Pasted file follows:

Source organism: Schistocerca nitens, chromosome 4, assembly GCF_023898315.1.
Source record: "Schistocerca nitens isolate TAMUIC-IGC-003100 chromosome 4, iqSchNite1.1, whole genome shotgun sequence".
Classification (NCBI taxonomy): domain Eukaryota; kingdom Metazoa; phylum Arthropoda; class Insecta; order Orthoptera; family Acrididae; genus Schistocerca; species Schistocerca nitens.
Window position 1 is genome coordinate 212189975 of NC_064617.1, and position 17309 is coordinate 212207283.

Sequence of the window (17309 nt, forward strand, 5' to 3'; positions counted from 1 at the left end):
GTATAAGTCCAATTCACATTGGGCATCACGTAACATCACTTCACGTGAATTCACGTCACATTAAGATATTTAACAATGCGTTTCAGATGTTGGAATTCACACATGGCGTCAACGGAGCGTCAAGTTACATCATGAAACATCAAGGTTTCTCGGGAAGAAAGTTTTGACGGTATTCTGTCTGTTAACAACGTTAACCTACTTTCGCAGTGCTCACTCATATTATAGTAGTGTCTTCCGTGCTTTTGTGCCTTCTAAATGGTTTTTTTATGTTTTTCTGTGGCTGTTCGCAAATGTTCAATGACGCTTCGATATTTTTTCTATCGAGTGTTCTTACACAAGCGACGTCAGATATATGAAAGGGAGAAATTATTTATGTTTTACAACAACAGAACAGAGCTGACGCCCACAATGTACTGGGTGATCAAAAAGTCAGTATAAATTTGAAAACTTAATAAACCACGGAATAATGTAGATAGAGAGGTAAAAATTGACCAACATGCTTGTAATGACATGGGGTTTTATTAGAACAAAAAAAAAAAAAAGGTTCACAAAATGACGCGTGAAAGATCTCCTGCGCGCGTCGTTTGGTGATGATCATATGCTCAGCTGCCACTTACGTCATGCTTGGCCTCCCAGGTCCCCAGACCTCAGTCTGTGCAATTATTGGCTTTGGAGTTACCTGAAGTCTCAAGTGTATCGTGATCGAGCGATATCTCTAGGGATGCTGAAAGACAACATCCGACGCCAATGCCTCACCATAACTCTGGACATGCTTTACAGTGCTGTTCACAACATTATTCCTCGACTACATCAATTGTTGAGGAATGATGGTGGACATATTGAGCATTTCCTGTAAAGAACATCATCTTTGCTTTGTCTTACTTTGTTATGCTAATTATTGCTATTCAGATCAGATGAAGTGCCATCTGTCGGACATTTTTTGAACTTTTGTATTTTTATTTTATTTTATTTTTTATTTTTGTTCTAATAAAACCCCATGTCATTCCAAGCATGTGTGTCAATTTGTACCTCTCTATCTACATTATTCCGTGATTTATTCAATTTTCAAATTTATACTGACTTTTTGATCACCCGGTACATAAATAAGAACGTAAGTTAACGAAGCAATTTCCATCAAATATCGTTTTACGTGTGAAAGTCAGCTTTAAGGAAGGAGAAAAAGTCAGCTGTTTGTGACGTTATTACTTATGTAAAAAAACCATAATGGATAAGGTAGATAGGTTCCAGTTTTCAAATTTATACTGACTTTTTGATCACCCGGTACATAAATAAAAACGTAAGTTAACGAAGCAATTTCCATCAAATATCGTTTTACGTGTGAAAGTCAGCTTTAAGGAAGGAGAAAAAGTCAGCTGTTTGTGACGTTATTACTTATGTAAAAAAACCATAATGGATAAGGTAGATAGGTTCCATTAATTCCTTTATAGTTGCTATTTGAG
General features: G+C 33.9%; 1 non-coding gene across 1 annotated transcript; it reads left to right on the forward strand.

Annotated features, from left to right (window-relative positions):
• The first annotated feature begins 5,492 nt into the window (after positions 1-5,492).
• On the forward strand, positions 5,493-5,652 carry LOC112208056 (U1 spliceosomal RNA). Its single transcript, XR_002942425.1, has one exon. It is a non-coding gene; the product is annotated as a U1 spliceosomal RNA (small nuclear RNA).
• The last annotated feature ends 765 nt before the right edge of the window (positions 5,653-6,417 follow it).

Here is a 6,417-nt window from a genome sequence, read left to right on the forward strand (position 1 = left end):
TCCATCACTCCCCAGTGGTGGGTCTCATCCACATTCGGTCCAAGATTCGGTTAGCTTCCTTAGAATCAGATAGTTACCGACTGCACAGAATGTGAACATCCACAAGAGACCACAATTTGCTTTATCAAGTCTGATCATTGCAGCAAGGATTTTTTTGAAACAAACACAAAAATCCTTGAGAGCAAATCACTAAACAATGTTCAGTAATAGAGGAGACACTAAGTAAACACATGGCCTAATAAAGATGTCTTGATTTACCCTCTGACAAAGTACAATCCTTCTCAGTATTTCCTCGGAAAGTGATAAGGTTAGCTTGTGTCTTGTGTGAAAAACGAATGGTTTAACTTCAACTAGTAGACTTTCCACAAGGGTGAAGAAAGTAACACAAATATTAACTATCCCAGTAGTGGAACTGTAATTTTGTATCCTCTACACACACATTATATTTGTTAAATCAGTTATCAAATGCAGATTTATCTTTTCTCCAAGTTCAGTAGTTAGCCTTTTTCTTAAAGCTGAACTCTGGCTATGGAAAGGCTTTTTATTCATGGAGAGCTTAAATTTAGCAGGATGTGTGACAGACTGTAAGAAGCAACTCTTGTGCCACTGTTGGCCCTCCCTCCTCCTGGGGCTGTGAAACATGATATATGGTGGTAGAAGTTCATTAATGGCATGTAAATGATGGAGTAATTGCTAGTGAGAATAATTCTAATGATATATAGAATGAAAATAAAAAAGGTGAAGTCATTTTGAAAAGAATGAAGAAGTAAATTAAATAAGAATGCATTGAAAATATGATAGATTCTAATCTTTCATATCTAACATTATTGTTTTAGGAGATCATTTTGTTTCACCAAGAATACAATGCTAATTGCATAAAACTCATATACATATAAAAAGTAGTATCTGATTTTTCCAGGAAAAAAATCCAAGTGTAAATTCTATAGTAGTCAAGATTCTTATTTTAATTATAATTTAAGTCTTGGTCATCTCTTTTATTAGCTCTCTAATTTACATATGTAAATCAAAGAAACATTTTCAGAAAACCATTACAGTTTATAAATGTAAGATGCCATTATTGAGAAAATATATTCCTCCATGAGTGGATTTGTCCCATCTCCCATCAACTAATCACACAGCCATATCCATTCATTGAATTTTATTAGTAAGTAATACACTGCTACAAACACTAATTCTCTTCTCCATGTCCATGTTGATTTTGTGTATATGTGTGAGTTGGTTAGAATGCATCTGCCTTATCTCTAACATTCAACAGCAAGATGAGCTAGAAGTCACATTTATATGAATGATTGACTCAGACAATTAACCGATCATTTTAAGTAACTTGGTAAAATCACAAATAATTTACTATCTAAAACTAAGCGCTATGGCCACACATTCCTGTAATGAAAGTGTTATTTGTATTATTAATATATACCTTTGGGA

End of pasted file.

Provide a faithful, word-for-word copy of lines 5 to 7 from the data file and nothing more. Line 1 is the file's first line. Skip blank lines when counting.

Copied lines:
Sequence of the window (17309 nt, forward strand, 5' to 3'; positions counted from 1 at the left end):
GTATAAGTCCAATTCACATTGGGCATCACGTAACATCACTTCACGTGAATTCACGTCACATTAAGATATTTAACAATGCGTTTCAGATGTTGGAATTCACACATGGCGTCAACGGAGCGTCAAGTTACATCATGAAACATCAAGGTTTCTCGGGAAGAAAGTTTTGACGGTATTCTGTCTGTTAACAACGTTAACCTACTTTCGCAGTGCTCACTCATATTATAGTAGTGTCTTCCGTGCTTTTGTGCCTTCTAAATGGTTTTTTTATGTTTTTCTGTGGCTGTTCGCAAATGTTCAATGACGCTTCGATATTTTTTCTATCGAGTGTTCTTACACAAGCGACGTCAGATATATGAAAGGGAGAAATTATTTATGTTTTACAACAACAGAACAGAGCTGACGCCCACAATGTACTGGGTGATCAAAAAGTCAGTATAAATTTGAAAACTTAATAAACCACGGAATAATGTAGATAGAGAGGTAAAAATTGACCAACATGCTTGTAATGACATGGGGTTTTATTAGAACAAAAAAAAAAAAAAGGTTCACAAAATGACGCGTGAAAGATCTCCTGCGCGCGTCGTTTGGTGATGATCATATGCTCAGCTGCCACTTACGTCATGCTTGGCCTCCCAGGTCCCCAGACCTCAGTCTGTGCAATTATTGGCTTTGGAGTTACCTGAAGTCTCAAGTGTATCGTGATCGAGCGATATCTCTAGGGATGCTGAAAGACAACATCCGACGCCAATGCCTCACCATAACTCTGGACATGCTTTACAGTGCTGTTCACAACATTATTCCTCGACTACATCAATTGTTGAGGAATGATGGTGGACATATTGAGCATTTCCTGTAAAGAACATCATCTTTGCTTTGTCTTACTTTGTTATGCTAATTATTGCTATTCAGATCAGATGAAGTGCCATCTGTCGGACATTTTTTGAACTTTTGTATTTTTATTTTATTTTATTTTTTATTTTTGTTCTAATAAAACCCCATGTCATTCCAAGCATGTGTGTCAATTTGTACCTCTCTATCTACATTATTCCGTGATTTATTCAATTTTCAAATTTATACTGACTTTTTGATCACCCGGTACATAAATAAGAACGTAAGTTAACGAAGCAATTTCCATCAAATATCGTTTTACGTGTGAAAGTCAGCTTTAAGGAAGGAGAAAAAGTCAGCTGTTTGTGACGTTATTACTTATGTAAAAAAACCATAATGGATAAGGTAGATAGGTTCCAGTTTTCAAATTTATACTGACTTTTTGATCACCCGGTACATAAATAAAAACGTAAGTTAACGAAGCAATTTCCATCAAATATCGTTTTACGTGTGAAAGTCAGCTTTAAGGAAGGAGAAAAAGTCAGCTGTTTGTGACGTTATTACTTATGTAAAAAAACCATAATGGATAAGGTAGATAGGTTCCATTAATTCCTTTATAGTTGCTATTTGAG
General features: G+C 33.9%; 1 non-coding gene across 1 annotated transcript; it reads left to right on the forward strand.